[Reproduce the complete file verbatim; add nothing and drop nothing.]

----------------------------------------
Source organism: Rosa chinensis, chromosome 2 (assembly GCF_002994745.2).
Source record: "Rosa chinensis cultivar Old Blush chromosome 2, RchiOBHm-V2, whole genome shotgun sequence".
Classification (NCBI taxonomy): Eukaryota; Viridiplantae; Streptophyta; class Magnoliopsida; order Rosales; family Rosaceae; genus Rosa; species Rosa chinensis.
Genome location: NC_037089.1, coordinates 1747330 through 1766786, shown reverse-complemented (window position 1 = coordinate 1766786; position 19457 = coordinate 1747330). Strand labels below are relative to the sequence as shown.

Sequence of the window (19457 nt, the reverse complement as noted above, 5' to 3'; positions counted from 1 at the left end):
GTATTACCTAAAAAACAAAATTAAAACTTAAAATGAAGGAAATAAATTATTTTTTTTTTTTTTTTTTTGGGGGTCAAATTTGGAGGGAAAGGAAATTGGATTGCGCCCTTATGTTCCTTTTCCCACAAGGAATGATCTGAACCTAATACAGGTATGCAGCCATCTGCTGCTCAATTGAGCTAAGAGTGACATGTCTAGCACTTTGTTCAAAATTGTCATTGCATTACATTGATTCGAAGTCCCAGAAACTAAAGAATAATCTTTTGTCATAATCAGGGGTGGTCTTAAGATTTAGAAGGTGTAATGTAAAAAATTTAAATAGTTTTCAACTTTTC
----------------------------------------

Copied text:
Source organism: Rosa chinensis, chromosome 2 (assembly GCF_002994745.2).
Source record: "Rosa chinensis cultivar Old Blush chromosome 2, RchiOBHm-V2, whole genome shotgun sequence".
Classification (NCBI taxonomy): Eukaryota; Viridiplantae; Streptophyta; class Magnoliopsida; order Rosales; family Rosaceae; genus Rosa; species Rosa chinensis.
Genome location: NC_037089.1, coordinates 1747330 through 1766786, shown reverse-complemented (window position 1 = coordinate 1766786; position 19457 = coordinate 1747330). Strand labels below are relative to the sequence as shown.

Sequence of the window (19457 nt, the reverse complement as noted above, 5' to 3'; positions counted from 1 at the left end):
GTATTACCTAAAAAACAAAATTAAAACTTAAAATGAAGGAAATAAATTATTTTTTTTTTTTTTTTTTTGGGGGTCAAATTTGGAGGGAAAGGAAATTGGATTGCGCCCTTATGTTCCTTTTCCCACAAGGAATGATCTGAACCTAATACAGGTATGCAGCCATCTGCTGCTCAATTGAGCTAAGAGTGACATGTCTAGCACTTTGTTCAAAATTGTCATTGCATTACATTGATTCGAAGTCCCAGAAACTAAAGAATAATCTTTTGTCATAATCAGGGGTGGTCTTAAGATTTAGAAGGTGTAATGTAAAAAATTTAAATAGTTTTCAACTTTTC